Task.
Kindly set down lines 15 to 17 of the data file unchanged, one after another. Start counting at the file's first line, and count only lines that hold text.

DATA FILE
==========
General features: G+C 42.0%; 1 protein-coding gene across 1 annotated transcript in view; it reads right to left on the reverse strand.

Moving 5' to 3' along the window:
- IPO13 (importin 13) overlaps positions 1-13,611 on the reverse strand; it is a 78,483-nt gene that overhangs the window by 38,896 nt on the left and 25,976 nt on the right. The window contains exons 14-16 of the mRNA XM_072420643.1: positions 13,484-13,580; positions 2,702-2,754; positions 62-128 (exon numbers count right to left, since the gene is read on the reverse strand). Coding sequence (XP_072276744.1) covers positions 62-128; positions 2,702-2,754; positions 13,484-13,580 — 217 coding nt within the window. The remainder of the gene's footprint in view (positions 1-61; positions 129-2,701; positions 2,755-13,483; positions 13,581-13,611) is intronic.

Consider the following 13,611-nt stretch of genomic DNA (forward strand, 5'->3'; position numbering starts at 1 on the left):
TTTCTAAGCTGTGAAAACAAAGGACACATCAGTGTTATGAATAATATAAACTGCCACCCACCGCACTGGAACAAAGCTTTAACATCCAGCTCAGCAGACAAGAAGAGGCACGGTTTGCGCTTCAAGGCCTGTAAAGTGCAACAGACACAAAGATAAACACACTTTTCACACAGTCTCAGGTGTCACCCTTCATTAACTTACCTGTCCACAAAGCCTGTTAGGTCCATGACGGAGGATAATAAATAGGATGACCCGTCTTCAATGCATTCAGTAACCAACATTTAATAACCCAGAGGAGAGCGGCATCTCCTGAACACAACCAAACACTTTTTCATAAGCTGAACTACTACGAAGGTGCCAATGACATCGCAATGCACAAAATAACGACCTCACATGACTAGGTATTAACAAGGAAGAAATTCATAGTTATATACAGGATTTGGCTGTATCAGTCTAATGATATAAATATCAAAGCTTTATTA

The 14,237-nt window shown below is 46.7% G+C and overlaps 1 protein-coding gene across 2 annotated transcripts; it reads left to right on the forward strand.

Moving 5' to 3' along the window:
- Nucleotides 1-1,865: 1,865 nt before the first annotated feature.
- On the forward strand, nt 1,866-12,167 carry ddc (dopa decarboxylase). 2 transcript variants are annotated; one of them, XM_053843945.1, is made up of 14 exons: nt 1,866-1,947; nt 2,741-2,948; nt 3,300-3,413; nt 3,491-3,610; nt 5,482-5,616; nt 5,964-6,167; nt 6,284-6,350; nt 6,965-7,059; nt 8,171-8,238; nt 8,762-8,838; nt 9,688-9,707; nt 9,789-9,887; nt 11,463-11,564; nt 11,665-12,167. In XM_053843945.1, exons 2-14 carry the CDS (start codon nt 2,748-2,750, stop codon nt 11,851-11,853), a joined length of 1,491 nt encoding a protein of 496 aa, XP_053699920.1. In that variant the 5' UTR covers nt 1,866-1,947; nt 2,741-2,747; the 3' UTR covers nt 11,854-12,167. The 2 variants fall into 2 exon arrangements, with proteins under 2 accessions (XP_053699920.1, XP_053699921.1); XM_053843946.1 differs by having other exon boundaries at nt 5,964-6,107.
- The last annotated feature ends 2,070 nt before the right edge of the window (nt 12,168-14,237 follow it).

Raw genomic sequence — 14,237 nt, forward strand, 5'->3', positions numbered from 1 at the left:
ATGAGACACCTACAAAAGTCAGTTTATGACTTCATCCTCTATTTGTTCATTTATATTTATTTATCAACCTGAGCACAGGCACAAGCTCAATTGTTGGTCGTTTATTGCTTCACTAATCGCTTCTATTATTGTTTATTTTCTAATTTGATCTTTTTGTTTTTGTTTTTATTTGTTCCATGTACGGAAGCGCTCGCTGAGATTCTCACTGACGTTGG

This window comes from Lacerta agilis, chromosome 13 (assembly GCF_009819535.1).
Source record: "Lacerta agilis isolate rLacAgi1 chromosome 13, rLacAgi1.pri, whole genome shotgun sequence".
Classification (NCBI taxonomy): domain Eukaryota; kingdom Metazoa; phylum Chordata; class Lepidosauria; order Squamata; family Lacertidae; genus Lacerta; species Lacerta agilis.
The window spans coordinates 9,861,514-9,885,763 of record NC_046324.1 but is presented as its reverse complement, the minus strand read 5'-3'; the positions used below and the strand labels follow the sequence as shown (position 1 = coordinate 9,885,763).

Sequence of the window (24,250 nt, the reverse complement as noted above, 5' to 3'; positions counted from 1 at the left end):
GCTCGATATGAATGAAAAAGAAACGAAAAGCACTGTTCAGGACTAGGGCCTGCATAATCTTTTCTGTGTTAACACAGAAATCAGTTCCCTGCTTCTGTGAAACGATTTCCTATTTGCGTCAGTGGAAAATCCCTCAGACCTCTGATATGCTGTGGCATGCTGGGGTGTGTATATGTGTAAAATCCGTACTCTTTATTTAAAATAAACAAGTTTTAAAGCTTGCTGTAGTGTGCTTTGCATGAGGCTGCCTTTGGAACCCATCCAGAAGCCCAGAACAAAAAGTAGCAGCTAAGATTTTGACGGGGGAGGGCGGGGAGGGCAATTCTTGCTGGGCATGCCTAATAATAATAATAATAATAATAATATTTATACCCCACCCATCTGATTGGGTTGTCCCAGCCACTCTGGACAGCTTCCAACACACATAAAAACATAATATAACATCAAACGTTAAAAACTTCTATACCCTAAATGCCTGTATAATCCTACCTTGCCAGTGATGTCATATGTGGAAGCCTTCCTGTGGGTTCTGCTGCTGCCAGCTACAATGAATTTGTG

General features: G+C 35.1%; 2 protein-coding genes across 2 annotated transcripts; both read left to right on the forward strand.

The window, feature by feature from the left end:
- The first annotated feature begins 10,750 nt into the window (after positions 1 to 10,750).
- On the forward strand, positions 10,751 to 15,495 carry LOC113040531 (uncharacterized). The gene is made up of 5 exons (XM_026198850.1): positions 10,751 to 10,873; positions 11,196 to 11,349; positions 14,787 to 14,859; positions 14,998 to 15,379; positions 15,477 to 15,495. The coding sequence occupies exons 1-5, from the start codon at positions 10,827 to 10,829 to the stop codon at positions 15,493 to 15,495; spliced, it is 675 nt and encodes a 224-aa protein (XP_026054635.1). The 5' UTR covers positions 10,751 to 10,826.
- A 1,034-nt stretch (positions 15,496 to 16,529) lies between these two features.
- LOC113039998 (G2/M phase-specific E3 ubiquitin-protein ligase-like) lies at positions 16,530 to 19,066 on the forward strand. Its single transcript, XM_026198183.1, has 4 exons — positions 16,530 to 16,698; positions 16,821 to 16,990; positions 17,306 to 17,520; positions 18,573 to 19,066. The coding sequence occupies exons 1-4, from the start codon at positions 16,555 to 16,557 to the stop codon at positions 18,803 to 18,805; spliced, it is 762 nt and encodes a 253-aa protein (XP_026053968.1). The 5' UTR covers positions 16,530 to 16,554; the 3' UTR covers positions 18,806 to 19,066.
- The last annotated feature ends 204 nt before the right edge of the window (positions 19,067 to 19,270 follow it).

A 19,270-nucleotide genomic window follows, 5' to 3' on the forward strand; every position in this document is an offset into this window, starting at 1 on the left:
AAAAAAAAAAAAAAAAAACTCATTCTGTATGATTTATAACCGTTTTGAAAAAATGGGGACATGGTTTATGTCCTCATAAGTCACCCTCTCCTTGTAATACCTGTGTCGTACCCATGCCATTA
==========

Classification (NCBI taxonomy): domain Eukaryota; kingdom Metazoa; phylum Chordata; class Lepidosauria; order Squamata; family Lacertidae; genus Lacerta; species Lacerta agilis.
The window spans coordinates 9,861,514-9,885,763 of record NC_046324.1 but is presented as its reverse complement, the minus strand read 5'-3'; the positions used below and the strand labels follow the sequence as shown (position 1 = coordinate 9,885,763).

Sequence of the window (24,250 nt, the reverse complement as noted above, 5' to 3'; positions counted from 1 at the left end):